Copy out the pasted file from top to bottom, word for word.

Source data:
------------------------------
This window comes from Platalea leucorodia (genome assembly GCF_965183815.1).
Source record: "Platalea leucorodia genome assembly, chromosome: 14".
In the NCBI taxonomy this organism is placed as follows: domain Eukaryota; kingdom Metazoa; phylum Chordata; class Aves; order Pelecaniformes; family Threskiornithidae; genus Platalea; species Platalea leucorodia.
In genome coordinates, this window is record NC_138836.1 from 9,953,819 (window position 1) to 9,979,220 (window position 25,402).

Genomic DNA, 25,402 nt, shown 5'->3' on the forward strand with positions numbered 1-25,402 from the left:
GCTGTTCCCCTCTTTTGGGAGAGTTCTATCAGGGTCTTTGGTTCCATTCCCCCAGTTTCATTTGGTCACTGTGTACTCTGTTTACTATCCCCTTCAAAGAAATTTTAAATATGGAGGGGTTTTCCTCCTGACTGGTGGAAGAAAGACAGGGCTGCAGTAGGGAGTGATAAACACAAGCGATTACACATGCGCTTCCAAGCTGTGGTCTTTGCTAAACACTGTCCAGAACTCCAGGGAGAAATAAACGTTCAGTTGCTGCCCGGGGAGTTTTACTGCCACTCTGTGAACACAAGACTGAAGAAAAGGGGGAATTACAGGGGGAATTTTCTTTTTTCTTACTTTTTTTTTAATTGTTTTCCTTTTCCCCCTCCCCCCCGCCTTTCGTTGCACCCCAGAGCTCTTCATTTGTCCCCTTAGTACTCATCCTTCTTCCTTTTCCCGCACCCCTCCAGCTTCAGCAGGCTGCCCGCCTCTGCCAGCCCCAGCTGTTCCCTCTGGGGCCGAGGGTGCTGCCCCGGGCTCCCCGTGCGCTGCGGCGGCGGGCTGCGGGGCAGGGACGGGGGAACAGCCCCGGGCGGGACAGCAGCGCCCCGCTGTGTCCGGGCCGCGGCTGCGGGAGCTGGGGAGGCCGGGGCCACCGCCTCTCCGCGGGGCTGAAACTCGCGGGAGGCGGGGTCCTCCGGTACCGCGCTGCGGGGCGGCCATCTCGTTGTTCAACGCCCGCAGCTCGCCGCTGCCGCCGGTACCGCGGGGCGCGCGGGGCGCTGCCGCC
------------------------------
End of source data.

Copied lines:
This window comes from Platalea leucorodia (genome assembly GCF_965183815.1).
Source record: "Platalea leucorodia genome assembly, chromosome: 14".
In the NCBI taxonomy this organism is placed as follows: domain Eukaryota; kingdom Metazoa; phylum Chordata; class Aves; order Pelecaniformes; family Threskiornithidae; genus Platalea; species Platalea leucorodia.
In genome coordinates, this window is record NC_138836.1 from 9,953,819 (window position 1) to 9,979,220 (window position 25,402).

Genomic DNA, 25,402 nt, shown 5'->3' on the forward strand with positions numbered 1-25,402 from the left:
GCTGTTCCCCTCTTTTGGGAGAGTTCTATCAGGGTCTTTGGTTCCATTCCCCCAGTTTCATTTGGTCACTGTGTACTCTGTTTACTATCCCCTTCAAAGAAATTTTAAATATGGAGGGGTTTTCCTCCTGACTGGTGGAAGAAAGACAGGGCTGCAGTAGGGAGTGATAAACACAAGCGATTACACATGCGCTTCCAAGCTGTGGTCTTTGCTAAACACTGTCCAGAACTCCAGGGAGAAATAAACGTTCAGTTGCTGCCCGGGGAGTTTTACTGCCACTCTGTGAACACAAGACTGAAGAAAAGGGGGAATTACAGGGGGAATTTTCTTTTTTCTTACTTTTTTTTTAATTGTTTTCCTTTTCCCCCTCCCCCCCGCCTTTCGTTGCACCCCAGAGCTCTTCATTTGTCCCCTTAGTACTCATCCTTCTTCCTTTTCCCGCACCCCTCCAGCTTCAGCAGGCTGCCCGCCTCTGCCAGCCCCAGCTGTTCCCTCTGGGGCCGAGGGTGCTGCCCCGGGCTCCCCGTGCGCTGCGGCGGCGGGCTGCGGGGCAGGGACGGGGGAACAGCCCCGGGCGGGACAGCAGCGCCCCGCTGTGTCCGGGCCGCGGCTGCGGGAGCTGGGGAGGCCGGGGCCACCGCCTCTCCGCGGGGCTGAAACTCGCGGGAGGCGGGGTCCTCCGGTACCGCGCTGCGGGGCGGCCATCTCGTTGTTCAACGCCCGCAGCTCGCCGCTGCCGCCGGTACCGCGGGGCGCGCGGGGCGCTGCCGCC